Enjoy science but shudder at the idea of laboring in a laboratory for the rest of your life? Interested in healthcare but dread the idea of taking blood pressures on a daily basis? If so, then perhaps the innovative and fast-growing field of advertising psychology may offer a promising path for you. Although advertising psychology is typically branded as a field geared solely to supporting our consumer culture, consumer and advertising psychology essentially seeks to understand how we make choices and what influences our decisions and thus has applications far beyond corporate battles between AT&T and Verizon Wireless. Many science-and healthcare-related enterprises, such as successful public health campaigns, the multi-billion dollar industry of pharmaceutical drugs, and the often overlooked field of hospital advertising, are driven by a keen understanding of how science, advertising psychology, and marketing are intertwined.
“It is kind of disturbing how much psychology goes on in marketing,” Dr. Jennifer Harris, Director of Marketing Initiatives at the Rudd Center for Food Policy & Obesity at Yale University, admits. In the past, almost all marketing campaigns were based on advertising logical reasons for decision-making. For example, if Hospital A advertises that its surgery success rate is higher than Hospital B’s, we might therefore rationally seek care at Hospital A. Market research heavily relied – and still does heavily rely – on focus groups of everyday people who provide their input and opinions on advertisements. However, these studies were, time and time again, ineffective in producing successful advertising campaigns that would improve earnings.
The root of the problem, Harris explains, is that people are “notoriously bad” at predicting what they really want or will buy. Most marketing and advertising research in the past was based on the notion that people generally respond and act logically and rationally. “People think they are much more rational than they really are,” Harris reveals.
Armed with this realization that people respond emotionally rather than logically, a relatively new era of clever campaigns with designs founded almost entirely on human psychology has emerged. Basic psychological principles are creatively translated into campaigns that attract consumers on an unconscious level. For example, only attractive and healthy-looking individuals act in television commercials for Cymbalta, an anti-depression medication. Heart-warming and memorable success stories dominate hospital advertisements, rather than statistics on successful operations. In addition, successful health awareness campaigns have taught us to think “breast cancer awareness” when we see pink ribbons. It is clear that marketing and advertising schemes have reached such a pervasive scale that we hardly ever take the time to consider the most subtle and yet effective integrations in our daily lives.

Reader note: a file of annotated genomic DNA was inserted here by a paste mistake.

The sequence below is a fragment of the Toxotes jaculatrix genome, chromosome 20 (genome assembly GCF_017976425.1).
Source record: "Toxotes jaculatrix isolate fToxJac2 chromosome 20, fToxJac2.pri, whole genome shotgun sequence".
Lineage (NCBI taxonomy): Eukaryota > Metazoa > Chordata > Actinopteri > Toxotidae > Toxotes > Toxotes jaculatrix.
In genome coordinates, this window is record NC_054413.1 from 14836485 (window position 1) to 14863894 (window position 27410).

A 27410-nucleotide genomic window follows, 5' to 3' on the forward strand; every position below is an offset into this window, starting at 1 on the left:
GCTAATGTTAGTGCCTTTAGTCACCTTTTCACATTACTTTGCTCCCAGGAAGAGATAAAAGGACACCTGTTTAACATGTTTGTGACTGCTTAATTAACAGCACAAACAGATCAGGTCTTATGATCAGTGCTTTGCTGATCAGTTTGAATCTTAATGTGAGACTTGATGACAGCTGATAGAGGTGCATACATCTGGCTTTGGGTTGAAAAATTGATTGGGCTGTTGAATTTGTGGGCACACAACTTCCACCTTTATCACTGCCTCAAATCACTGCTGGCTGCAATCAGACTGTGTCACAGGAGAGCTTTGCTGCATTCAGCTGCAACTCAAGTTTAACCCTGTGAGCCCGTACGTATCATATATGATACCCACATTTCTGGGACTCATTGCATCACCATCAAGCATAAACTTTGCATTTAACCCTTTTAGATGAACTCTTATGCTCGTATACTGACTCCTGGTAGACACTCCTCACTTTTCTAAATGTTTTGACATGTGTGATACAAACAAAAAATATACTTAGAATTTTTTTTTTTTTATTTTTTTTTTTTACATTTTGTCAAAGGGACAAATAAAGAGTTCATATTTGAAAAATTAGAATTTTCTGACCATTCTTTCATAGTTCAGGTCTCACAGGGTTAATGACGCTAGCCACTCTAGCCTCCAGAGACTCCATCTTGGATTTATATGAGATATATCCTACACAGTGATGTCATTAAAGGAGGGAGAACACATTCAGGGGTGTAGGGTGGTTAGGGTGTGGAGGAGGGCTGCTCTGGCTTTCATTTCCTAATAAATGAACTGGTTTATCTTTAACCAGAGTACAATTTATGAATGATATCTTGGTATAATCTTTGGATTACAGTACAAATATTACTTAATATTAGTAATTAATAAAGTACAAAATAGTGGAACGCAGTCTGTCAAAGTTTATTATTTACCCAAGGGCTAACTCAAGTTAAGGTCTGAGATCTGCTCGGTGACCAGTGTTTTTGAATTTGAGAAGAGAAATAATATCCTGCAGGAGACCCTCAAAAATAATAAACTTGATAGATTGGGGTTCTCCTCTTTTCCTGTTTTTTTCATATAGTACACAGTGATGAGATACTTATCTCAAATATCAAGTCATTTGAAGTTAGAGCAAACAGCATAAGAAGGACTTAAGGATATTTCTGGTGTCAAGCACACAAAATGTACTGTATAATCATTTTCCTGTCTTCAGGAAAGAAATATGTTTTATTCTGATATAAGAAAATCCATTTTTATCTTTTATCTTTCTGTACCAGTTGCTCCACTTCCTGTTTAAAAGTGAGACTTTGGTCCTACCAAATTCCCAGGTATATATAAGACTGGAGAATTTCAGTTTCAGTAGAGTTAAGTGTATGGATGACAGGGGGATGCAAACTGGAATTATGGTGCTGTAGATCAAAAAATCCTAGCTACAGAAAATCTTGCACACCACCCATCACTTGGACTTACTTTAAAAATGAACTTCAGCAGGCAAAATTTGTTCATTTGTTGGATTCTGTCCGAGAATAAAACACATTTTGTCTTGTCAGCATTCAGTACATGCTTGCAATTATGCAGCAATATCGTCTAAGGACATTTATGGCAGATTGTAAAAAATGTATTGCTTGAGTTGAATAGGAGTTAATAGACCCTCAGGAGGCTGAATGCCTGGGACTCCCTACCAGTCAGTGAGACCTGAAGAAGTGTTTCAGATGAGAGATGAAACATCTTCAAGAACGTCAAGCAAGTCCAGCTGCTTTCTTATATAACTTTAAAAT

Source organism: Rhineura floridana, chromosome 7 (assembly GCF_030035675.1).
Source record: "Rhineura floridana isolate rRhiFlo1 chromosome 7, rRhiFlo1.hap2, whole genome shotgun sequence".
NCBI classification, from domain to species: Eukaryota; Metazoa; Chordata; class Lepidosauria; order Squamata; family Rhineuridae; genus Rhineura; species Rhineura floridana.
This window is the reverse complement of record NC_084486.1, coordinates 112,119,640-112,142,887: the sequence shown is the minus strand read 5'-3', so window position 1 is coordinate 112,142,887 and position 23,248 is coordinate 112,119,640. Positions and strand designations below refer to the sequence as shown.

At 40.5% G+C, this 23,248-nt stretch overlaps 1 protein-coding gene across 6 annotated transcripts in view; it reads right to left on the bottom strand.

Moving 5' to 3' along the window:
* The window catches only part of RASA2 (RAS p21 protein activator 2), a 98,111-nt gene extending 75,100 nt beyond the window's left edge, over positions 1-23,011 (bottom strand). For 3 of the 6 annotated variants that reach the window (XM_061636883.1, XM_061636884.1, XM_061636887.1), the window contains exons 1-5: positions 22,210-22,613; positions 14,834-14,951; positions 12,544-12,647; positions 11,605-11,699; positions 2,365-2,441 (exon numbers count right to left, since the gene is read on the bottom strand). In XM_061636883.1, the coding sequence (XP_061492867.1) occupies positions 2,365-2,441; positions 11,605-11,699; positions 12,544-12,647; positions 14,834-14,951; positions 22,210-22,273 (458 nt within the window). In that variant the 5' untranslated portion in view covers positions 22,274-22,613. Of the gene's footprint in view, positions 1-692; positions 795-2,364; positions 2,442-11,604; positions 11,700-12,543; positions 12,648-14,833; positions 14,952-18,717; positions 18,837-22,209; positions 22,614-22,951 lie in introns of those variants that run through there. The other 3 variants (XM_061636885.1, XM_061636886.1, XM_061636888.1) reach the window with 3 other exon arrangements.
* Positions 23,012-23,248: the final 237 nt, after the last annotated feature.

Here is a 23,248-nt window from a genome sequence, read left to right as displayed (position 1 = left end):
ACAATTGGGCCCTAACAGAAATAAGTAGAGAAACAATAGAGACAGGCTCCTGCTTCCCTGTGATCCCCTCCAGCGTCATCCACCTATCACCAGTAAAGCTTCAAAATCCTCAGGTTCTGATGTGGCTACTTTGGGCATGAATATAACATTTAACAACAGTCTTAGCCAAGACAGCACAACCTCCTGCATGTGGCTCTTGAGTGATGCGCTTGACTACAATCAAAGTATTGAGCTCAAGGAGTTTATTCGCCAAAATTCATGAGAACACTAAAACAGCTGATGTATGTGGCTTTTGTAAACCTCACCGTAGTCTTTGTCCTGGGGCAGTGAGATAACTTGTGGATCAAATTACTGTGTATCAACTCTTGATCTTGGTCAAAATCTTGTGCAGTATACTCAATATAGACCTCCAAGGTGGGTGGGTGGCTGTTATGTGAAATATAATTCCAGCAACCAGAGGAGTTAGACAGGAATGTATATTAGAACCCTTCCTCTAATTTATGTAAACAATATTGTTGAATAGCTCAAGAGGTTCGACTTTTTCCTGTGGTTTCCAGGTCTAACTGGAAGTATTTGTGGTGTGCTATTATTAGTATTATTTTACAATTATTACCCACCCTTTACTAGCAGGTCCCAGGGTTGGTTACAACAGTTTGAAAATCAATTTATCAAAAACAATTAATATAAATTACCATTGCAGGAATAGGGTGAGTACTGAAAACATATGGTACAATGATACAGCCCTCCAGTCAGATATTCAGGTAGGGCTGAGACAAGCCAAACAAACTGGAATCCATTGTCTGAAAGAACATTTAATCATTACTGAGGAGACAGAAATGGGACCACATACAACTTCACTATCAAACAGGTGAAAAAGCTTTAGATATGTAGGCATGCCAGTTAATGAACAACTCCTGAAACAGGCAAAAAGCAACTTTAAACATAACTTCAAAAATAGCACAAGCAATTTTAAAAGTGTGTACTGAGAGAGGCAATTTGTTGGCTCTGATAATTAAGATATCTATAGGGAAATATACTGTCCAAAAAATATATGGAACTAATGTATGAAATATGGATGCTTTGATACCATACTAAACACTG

Naturally, advertising psychologists who understand how to combine science with marketing fill the ranks of any company, hospital marketing board, and global health organization today. Heavy recruitment is ongoing for those who can tailor strong science backgrounds to successful marketing of science- and health-care related areas. Furthermore, for those interested in scientific research, today’s market research is increasingly becoming more of a science than ever before, relying heavily on the traditional scientific method to test and gauge public response.
Although a significant number of consumer psychologists work in industry, many also focus on academic research within universities to answer practical, real-world questions: How do people make their choices? What influences their behavior? What things unconsciously influence people’s decisions? These fundamental human psychology questions are clearly integral to designing health campaigns to raise awareness for diseases, attracting scientists to certain brands of micropipettes, and creating advertisements for many other science-related areas.
Whether consumer psychology is being utilized to understand the influence of different types of advertisements or to create compelling marketing campaigns, the unique field of human psychology in science and healthcare-related areas is clearly on the rise. From the ubiquitous Beckman Coulter centrifuges on every lab bench to the online webcasts of brain surgery on Memphis hospitals’ websites to controversies over the HPV vaccine, the need for successful marketing campaigns is universal.